Where should feng shui plants be placed?

You can place feng shui plants in any room in your house and they are a great living room feng shui idea. Ideally plant them in the corner of the room.

'In feng shui, the belief is to have a healthy balance of wood, fire, earth, metal, and water – the five elements,' explains interior designer Rana Kashiwabara.

'The home is divided into nine different areas of energy, each with its own theme and distribution of the five elements. More of the wood element is needed in the east, southeast, and south parts of the home. In my opinion, bringing in plants to every space, with different shapes of leaves, is of benefit because the five elements are incorporated by colors, shapes, and reflection; it doesn’t need to be literal,' Rana adds.

There are many schools of feng shui and while some may advise the placement of plants in certain room, others don't. 'For instance, some advise not to place plants in the bedroom as they are too active, but follow your own feelings and experience,' says Anjie Cho.

If you do prefer to have plants in a bedroom, identify the relationship area. 'Stand in the doorway of the bedroom looking in and the far right is the relationship area. Here you can place two plants. They don’t have to be the same, but a typical feng shui plant choice is two bamboo stocks in one base, as a symbol of growth in your partnership,' adds Anjie.

'Nothing should be climbing – such as a vine – in the bedroom. Pothos, or devil's ivy, should only go in the kitchen or an office with computers, to suck up the bad energy from the computers,' says David Angelov, CEO of PlantParenthood in Massachusetts.

House plants

(Image credit: Getty)

What plants bring good luck?

There are a number of the feng shui plants listed above that are believed to bring good luck.

These include the rubber plant, the snake plant, jade plant and money tree. But there are many more that could bring good luck and add to the positive energy in your home.

Which plant is good for feng shui?

There are many plants that can be good for feng shui.

It is important, however, that 'when choosing the type of plant you’ll use in your home, consider the amount of light that these areas of your home experience. Additionally, different types of plants bring different types of energy into your home. You’ll want to consider both of these factors when choosing your plant,' says Andra of Trendey.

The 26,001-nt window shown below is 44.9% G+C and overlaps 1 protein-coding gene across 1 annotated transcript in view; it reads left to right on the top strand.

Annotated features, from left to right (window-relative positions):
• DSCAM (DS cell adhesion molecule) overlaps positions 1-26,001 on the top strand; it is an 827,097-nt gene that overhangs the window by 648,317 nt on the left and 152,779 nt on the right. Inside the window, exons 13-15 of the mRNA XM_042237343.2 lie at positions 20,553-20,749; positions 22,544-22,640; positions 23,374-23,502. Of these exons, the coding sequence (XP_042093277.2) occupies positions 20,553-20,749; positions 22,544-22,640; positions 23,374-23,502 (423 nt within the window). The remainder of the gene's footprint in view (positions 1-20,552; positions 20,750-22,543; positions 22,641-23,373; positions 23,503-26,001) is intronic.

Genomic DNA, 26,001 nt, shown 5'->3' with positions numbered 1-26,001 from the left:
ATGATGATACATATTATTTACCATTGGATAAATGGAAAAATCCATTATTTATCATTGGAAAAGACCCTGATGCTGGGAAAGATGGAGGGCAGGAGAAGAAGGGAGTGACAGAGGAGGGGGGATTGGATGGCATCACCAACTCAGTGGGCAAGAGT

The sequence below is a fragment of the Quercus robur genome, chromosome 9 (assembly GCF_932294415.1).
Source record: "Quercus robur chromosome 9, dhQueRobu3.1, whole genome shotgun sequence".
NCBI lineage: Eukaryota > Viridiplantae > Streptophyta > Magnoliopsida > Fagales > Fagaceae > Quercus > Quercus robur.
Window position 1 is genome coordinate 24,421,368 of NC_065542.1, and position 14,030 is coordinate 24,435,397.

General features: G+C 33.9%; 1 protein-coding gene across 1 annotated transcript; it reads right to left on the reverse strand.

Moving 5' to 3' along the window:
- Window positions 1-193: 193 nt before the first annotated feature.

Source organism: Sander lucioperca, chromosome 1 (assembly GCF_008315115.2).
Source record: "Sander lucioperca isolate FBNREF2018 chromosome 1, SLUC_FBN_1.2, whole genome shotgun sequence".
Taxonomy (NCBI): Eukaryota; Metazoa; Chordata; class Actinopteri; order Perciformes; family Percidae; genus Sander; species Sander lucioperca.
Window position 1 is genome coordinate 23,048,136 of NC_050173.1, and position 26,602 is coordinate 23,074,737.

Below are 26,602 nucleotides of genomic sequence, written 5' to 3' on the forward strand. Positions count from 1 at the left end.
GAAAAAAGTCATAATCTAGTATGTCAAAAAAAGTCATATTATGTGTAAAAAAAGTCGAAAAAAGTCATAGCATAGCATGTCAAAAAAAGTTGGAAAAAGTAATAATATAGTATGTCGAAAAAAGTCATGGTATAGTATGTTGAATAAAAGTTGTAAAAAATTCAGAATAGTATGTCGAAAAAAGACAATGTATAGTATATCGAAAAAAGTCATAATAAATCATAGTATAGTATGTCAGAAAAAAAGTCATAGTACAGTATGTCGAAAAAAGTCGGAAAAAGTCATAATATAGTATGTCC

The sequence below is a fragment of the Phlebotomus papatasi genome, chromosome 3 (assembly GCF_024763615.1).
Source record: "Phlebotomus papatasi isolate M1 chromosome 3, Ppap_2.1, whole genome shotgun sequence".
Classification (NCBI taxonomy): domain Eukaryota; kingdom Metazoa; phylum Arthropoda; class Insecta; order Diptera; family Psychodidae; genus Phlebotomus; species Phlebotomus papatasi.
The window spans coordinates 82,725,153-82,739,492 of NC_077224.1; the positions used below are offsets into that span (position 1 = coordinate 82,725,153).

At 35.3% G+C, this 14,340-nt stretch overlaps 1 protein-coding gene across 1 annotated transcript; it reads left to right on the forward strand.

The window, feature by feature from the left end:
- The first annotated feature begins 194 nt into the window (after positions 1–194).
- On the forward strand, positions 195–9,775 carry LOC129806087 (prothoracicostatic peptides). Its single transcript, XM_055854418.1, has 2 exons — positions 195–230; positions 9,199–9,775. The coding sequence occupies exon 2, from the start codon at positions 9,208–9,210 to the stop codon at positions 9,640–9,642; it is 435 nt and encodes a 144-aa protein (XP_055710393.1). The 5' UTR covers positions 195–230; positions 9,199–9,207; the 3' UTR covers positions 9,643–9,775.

'You should never put a houseplant in an area where it won’t thrive, as a dying or ill plant will enhance the energies of sickness, difficulty and decay in your home and really you will want an ulpifting life space,' advises Anjie Cho. 

Rachel Crow

Rachel is senior content editor, and writes and commissions gardening content for homesandgardens.com, Homes & Gardens magazine, and its sister titles Period Living Magazine and Country Homes & Interiors. She has written for lifestyle magazines for many years, with a particular focus on gardening, historic houses and arts and crafts, but started out her journalism career in BBC radio, where she enjoyed reporting on and writing programme scripts for all manner of stories. Rachel then moved into regional lifestyle magazines, where the topics she wrote about, and people she interviewed, were as varied and eclectic as they were on radio. Always harboring a passion for homes and gardens, she jumped at the opportunity to work on The English Home and The English Garden magazines for a number of years, before joining the Period Living team, then the wider Homes & Gardens team, specializing in gardens.